5.1. Model Evaluation using XGBoost Classifiers

In this phase, the focus is on model evaluation using the XGBoost classifier. The process involves calling the confusion matrix, F1 score, and classification report metrics for both the original and extra boosting models. These metrics provide insights into the performance of the classifiers, emphasizing the importance of true positive and true negative rates in healthcare applications.

The main goal is to loop through the list of trained models and apply the evaluation process systematically. By iterating through the list, each model is individually evaluated using the metrics discussed. This approach ensures a comprehensive assessment of various algorithms, and classification reports along with confusion matrices are shown in Fig. (9) for each model. This detailed evaluation allows for a comparison of model performance and assists in identifying the algorithm that best suits the task.

Fig. (7). Visualization of algorithm accuracy.
Fig. (8). Model evaluation through bar chart.

5.2. Model Evaluation through ROC

The ROC (Receiver Operating Characteristic) provides insight into a model's performance. It generates a plot depicting the relationship between the true positive rate and the false positive rate. A line on this graph represents the point where the positive rate is equivalent to the false positive rate. Curves above this line indicate model predictions. The closer a curve is to this line, the poorer the model performs; the farther it is, the better the model. The area under this curve is termed the “area under the receiver operating characteristic curve” or AUC. The speaker explained the process of plotting the ROC using existing methods in the Escalon library, specifically mentioning methods like Orosco and U.S. These are utilized to determine confusing metrics. By importing these methods and finding the model's predicted probabilities, one can derive predictions. These predictions, along with the actual output, are fed into the Orosco method to obtain values like false positives, true positive rates, and threshold values. The AUC is then determined using these values. The matplotlib is implemented to visualize the ROC, set titles and plot values. Again, this process is encapsulated into a function, which is then iterated over different models using the same method realized earlier. The intention is to plot the ROC for each model and print the algorithm's name. This visualization helps in determining which model performs best based on the ROC, which is presented in Fig. (10). The ROC curve is a graphical representation that illustrates the diagnostic ability of a binary classifier system as its discrimination threshold is varied. It plots the True Positive Rate (TPR) against the False Positive Rate (FPR) at various threshold settings. The closer the ROC curve is to the top left corner, the higher the model's overall accuracy. The area under the ROC curve (AUC) provides a single measure of overall model performance across all classification thresholds, with a larger area indicating better performance. Fig. (9) aims to compare the efficacy of different models in distinguishing between Parkinson's disease patients and healthy controls, highlighting which models perform best in terms of sensitivity (true positive rate) and specificity (1 - false positive rate). The detailed explanation alongside Fig. (10) emphasizes the importance of ROC analysis in evaluating and selecting the most effective model for Parkinson's detection based on the model's ability to balance sensitivity and specificity, crucial factors in medical diagnostics.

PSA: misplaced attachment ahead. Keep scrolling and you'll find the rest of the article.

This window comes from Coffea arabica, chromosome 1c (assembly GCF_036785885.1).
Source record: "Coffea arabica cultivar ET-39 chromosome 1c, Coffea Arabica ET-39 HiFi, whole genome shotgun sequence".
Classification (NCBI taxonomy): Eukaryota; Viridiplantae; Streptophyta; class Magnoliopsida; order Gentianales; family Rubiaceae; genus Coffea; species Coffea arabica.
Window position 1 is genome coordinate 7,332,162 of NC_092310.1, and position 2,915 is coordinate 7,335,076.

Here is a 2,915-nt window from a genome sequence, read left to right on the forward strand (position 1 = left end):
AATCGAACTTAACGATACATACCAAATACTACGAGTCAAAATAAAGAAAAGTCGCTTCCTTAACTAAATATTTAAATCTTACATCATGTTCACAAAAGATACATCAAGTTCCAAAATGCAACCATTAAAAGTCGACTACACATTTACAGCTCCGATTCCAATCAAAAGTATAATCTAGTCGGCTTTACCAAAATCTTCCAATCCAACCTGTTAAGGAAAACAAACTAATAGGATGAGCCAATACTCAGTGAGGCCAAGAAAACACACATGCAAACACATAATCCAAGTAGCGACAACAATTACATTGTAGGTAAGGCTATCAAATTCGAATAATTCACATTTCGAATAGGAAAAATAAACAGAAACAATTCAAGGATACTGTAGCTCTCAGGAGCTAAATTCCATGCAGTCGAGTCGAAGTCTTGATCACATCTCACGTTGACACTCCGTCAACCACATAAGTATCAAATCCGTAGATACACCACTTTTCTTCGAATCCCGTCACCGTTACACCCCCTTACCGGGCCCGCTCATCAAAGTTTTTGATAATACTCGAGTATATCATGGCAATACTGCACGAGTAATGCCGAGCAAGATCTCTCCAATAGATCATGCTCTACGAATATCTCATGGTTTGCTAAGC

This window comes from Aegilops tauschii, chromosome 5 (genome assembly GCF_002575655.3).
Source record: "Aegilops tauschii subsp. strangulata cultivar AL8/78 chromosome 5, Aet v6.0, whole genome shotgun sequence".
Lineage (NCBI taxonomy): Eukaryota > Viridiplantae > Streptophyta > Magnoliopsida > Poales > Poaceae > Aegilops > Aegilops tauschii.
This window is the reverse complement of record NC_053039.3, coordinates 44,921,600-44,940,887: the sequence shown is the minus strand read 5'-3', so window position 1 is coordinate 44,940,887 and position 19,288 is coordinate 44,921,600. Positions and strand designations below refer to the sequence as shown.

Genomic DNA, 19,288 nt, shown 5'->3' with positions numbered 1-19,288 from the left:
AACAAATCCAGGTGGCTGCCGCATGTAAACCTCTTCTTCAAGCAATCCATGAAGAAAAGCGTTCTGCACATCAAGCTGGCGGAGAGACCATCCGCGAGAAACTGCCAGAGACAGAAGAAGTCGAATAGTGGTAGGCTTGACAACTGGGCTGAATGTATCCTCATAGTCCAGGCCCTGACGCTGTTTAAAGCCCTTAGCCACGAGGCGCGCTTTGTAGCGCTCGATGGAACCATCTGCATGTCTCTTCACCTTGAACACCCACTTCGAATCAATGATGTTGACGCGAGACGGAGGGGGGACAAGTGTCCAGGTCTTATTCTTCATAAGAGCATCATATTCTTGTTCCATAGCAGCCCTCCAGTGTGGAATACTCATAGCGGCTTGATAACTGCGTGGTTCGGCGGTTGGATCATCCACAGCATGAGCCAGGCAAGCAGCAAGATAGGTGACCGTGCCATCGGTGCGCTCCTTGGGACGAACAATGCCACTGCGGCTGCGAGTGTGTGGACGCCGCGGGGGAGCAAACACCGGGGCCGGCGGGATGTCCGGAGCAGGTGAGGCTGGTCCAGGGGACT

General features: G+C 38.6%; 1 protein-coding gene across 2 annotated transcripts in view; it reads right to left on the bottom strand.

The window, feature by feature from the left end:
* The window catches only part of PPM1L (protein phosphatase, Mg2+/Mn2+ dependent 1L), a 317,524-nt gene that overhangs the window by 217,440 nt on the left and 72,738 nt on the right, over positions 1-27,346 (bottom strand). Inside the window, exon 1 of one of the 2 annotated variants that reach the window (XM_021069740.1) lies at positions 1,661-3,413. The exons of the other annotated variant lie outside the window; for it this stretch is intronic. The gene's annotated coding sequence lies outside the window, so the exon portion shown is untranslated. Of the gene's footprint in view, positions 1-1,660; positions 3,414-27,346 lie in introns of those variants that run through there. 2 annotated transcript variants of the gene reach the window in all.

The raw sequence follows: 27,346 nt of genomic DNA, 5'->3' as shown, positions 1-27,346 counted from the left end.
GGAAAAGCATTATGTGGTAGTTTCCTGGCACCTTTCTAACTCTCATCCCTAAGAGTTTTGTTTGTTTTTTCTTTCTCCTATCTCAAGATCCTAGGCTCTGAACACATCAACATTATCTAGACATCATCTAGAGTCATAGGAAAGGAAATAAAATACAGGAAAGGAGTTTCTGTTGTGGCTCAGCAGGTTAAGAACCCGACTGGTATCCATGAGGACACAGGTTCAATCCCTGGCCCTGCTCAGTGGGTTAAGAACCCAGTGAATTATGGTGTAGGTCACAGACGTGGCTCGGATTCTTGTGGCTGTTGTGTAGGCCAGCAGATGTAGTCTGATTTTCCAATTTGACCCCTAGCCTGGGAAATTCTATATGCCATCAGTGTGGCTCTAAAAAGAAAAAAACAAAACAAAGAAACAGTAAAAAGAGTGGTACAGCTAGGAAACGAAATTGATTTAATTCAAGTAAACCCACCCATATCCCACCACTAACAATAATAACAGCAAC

The evaluation of various machine learning models for Parkinson's detection is discussed. After preprocessing the data and fitting it into different models, the focus shifted to determining the best-performing model based on various metrics.